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American Tower delays edge computing aspirations

American Tower bought CoreSite with the expectation that edge computing opportunities would develop. Now, the company no longer has edge in its outlook, but incoming CEO Steven Vondran says 'it's when, not if' a market will develop.

Mike Dano

December 8, 2023

4 Min Read
Edge computing photo illustration
(Source: Kirill Ivanov/Alamy Stock Photo)

According to the incoming CEO of American Tower, demand for edge computing hasn't materialized as the company initially expected.

"There's nothing in our multiyear guide for edge," said Steven Vondran during a recent investor event, according to Seeking Alpha. "I don't know exactly when it's going to be there."

That represents a delay from American Tower's initial expectations in 2021, when the company first announced its $10.1 billion plan to buy CoreSite Realty, one of the nation's biggest operators of data centers. At the time, American Tower estimated that the total addressable market for the "mobile edge" would hit $1 billion by 2026 and the total addressable market for the "metro edge" would reach $2 billion.

"It has slowed down a bit," Vondran said earlier this week, in discussing American Tower's edge computing timeline. He said American Tower is no longer holding to its initial edge computing guidance. "But I am convinced more than ever now that it's when, not if, that that's going to develop," he added.

Verizon also has pushed back its edge computing guidance. The company's networking chief, Joe Russo, recently said Verizon has not seen much demand for public edge computing services – such services are different from the private edge computing products that typically sit inside an enterprise's premises. But he said public edge computing "is absolutely something we're preparing for."

Other companies backing off from edge computing include Ericsson and Deutsche Telekom.

Testing the waters

Vondran is scheduled to take over as American Tower CEO early next year. He said this week that the company continues to work on edge computing tests and pilots worth "a few hundred thousand dollars."

Other companies are also testing the edge waters. Amazon Web Services (AWS) offered a detailed look at its work with Verizon to test super-low-latency 5G connections that allow remote musicians to play together in real time.

AWS's lengthy post on the topic explained that Verizon used the SyncStage platform from Open Sesame Media coupled with AWS public edge computing sites. Verizon has built almost two dozen such sites under an edge computing partnership with AWS first announced in 2019.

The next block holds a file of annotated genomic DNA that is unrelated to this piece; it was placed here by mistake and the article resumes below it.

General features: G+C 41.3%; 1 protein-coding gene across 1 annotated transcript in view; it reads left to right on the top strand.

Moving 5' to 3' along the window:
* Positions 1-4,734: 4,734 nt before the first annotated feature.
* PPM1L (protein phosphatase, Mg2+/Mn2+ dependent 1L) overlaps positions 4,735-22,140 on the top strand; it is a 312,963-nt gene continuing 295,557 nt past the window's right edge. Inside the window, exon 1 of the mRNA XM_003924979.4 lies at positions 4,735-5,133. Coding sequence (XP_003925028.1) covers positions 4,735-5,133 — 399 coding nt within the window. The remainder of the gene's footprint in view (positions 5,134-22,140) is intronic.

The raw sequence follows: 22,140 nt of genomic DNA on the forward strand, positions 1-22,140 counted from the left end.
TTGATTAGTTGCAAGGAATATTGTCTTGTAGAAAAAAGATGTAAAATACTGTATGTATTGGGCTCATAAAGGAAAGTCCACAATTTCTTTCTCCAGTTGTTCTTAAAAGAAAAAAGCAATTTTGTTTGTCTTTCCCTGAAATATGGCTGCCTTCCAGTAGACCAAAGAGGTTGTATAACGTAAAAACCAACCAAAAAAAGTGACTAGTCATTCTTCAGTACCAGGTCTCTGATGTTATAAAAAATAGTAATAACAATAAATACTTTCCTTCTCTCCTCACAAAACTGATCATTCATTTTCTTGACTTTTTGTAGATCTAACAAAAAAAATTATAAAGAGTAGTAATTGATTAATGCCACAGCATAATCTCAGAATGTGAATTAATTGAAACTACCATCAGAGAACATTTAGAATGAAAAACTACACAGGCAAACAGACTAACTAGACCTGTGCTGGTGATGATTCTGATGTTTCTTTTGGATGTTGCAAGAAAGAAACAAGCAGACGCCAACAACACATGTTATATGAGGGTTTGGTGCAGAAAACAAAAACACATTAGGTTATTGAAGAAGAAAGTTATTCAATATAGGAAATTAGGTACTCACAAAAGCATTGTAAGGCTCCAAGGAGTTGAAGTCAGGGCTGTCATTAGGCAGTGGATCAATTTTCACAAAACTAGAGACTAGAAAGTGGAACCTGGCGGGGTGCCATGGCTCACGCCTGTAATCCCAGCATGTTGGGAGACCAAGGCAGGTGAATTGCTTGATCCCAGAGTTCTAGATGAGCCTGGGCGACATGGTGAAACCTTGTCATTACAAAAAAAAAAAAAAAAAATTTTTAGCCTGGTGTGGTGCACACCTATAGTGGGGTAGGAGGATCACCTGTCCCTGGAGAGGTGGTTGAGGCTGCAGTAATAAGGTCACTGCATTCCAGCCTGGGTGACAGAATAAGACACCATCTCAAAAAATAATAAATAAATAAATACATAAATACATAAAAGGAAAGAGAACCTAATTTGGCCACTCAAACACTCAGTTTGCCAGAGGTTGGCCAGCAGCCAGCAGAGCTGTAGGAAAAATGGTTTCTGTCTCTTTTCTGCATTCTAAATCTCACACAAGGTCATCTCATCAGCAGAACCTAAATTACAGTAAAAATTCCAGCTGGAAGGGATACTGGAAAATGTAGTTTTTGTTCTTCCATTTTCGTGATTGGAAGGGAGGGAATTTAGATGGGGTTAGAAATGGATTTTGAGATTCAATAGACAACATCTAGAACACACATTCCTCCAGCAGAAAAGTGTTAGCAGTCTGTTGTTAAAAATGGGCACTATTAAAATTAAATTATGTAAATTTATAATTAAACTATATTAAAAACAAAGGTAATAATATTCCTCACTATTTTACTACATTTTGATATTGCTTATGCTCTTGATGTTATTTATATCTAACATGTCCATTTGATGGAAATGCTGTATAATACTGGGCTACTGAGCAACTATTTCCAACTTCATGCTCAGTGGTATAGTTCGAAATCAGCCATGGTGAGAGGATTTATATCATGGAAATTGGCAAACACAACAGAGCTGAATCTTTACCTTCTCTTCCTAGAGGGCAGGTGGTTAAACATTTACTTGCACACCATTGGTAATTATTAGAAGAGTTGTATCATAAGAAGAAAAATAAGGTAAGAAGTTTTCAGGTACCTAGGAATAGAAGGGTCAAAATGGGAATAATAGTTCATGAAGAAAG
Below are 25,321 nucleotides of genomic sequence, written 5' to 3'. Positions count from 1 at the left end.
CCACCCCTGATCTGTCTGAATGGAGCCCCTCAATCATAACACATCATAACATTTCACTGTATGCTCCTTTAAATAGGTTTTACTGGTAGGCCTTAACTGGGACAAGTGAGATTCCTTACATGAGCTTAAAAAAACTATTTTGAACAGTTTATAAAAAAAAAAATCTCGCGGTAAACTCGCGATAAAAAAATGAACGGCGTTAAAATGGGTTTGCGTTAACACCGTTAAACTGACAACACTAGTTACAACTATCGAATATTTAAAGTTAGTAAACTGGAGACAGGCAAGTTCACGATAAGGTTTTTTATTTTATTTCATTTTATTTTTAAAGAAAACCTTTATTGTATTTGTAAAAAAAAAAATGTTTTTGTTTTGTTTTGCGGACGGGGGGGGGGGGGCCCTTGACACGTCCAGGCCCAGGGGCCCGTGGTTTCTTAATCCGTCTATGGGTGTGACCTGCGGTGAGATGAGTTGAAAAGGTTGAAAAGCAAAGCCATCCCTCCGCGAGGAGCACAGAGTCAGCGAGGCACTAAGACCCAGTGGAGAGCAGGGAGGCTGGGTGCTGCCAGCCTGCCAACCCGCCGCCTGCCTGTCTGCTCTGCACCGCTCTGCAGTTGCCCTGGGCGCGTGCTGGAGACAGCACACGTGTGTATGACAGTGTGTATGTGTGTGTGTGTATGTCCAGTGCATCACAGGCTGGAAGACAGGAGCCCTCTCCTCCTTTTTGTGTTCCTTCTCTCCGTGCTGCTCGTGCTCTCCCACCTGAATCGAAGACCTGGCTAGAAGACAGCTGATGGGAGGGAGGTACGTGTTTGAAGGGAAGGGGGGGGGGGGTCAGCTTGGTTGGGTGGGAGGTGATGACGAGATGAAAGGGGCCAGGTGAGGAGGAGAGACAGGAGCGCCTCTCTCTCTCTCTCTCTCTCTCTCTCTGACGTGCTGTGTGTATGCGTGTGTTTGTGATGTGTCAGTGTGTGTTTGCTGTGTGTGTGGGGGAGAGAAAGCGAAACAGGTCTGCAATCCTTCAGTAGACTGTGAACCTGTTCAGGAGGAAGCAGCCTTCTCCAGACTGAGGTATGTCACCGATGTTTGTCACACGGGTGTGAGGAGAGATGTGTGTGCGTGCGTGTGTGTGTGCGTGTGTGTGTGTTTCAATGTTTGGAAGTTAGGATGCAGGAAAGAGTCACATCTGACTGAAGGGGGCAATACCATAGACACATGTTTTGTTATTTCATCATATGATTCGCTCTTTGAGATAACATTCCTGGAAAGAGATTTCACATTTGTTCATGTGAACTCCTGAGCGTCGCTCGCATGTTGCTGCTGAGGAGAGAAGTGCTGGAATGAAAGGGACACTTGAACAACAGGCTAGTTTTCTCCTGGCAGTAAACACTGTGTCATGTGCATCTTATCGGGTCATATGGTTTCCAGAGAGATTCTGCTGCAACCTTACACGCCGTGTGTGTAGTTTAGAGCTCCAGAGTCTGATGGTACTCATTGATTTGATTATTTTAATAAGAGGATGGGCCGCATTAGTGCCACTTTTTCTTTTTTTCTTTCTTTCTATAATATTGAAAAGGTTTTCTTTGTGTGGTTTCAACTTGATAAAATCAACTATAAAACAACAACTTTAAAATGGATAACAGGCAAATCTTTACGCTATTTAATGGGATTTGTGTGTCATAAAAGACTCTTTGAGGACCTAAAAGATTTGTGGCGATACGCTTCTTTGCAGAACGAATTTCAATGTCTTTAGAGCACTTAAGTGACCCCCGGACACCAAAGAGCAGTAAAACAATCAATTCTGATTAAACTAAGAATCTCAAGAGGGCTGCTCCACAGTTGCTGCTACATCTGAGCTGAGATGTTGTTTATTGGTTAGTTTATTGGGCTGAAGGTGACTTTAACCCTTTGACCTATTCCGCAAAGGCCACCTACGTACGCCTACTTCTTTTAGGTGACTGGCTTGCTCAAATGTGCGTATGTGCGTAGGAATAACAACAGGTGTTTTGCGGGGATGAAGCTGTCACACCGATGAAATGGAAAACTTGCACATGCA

The demonstration also used Verizon's QoS API (quality-of-service application programming interface), which is based on CAMARA specifications from the Linux Foundation. Verizon is among a large and growing group of wireless network operators pursuing the opportunities around network APIs.

"Remote music collaboration use cases need audio communication performance consistency with ultra-low latency and low-jitter. This demo shows that the Verizon QoS API and multiple AWS Wavelength Zones enable Open Sesame Media's audio synchronization SyncStage software to deliver consistent 5G network performance for music collaborators in different geographical locations," according to AWS.

Big promises

Edge computing promises to dramatically improve not only the speed and performance of Internet connections, but also to upend the infrastructure of the world's global Internet network by placing computing services geographically closer to users. 

In some cases that could involve data center operators building sites in smaller cities. But it could ultimately involve computing resources placed at the base of cell towers and other remote locations.

However, there are a wide variety of edge computing implementations and architectures. For example, some implementations could involve private businesses putting computing resources on their corporate premises.

That's exactly what McDonald's announced with Google Cloud this week. In support of artificial intelligence (AI) and other technologies, the food vendor said it would "use edge computing from Google Cloud to power these new platforms, bringing information storage and high powered computing into individual restaurants."

Specifically, McDonald's said it would install Google Distributed Cloud at thousands of restaurants "so they can leverage both cloud-based software applications and their own software and AI solutions locally on-site, as needed."

About the Author(s)

Mike Dano

Editorial Director, 5G & Mobile Strategies, Light Reading

Mike Dano is Light Reading's Editorial Director, 5G & Mobile Strategies. Mike can be reached at [email protected], @mikeddano or on LinkedIn.

Based in Denver, Mike has covered the wireless industry as a journalist for almost two decades, first at RCR Wireless News and then at FierceWireless and recalls once writing a story about the transition from black and white to color screens on cell phones.

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